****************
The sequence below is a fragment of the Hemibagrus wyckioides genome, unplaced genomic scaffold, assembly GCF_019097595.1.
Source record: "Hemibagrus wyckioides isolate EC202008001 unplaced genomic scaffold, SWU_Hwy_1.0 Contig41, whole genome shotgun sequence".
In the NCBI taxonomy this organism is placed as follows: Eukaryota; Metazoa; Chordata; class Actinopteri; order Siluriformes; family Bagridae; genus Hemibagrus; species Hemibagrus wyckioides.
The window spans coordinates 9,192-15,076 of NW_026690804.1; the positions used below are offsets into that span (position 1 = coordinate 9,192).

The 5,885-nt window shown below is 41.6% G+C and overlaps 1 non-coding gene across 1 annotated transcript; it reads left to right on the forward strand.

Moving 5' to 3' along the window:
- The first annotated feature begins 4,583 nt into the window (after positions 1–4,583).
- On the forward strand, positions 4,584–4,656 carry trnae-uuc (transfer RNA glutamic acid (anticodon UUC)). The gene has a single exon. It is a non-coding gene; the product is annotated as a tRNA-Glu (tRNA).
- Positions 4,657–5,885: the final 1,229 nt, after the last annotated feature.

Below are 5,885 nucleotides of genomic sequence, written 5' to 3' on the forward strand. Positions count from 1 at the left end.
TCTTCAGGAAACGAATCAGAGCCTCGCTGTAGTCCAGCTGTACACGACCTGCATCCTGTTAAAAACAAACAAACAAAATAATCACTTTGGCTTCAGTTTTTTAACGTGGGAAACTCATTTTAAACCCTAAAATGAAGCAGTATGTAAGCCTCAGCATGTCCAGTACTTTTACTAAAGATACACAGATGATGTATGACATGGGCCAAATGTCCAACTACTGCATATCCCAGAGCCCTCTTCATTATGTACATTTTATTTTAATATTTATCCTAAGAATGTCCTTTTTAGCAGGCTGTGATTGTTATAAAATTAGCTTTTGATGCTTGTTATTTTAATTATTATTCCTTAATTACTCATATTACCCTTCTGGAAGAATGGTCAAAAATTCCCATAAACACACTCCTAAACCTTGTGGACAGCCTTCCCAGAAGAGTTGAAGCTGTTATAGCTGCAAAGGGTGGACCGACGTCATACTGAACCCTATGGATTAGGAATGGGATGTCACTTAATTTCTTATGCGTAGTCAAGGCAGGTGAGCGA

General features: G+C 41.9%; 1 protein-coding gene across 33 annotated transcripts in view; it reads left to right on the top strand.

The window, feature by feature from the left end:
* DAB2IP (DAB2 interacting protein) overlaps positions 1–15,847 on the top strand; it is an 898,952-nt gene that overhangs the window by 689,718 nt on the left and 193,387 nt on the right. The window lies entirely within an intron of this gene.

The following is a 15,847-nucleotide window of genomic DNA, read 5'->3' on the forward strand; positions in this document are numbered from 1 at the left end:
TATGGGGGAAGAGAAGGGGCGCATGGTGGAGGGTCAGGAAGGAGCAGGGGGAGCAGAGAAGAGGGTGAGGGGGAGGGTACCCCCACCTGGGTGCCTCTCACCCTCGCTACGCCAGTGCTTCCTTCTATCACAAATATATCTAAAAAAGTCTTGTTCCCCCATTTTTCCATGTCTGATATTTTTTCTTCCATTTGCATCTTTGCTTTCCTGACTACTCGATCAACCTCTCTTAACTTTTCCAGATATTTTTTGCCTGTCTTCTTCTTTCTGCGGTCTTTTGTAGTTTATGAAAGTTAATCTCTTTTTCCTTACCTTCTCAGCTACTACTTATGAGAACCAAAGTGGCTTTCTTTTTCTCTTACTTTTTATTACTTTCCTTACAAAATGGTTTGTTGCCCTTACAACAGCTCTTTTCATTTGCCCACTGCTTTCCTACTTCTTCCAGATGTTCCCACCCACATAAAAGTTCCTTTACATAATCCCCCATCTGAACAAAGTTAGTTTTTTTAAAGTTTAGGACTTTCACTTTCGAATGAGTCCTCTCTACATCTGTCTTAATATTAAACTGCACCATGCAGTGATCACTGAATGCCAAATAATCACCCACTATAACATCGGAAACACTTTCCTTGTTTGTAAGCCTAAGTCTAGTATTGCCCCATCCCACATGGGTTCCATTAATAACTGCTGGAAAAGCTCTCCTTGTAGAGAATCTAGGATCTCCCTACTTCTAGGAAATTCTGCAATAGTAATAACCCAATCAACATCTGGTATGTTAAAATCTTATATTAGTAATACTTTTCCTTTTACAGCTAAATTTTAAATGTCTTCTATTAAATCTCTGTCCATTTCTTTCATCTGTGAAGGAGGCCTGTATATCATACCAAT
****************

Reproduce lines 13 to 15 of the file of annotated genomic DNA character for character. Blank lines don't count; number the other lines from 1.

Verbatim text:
The window, feature by feature from the left end:
* DAB2IP (DAB2 interacting protein) overlaps positions 1–15,847 on the top strand; it is an 898,952-nt gene that overhangs the window by 689,718 nt on the left and 193,387 nt on the right. The window lies entirely within an intron of this gene.

The following is a 15,847-nucleotide window of genomic DNA, read 5'->3' on the forward strand; positions in this document are numbered from 1 at the left end: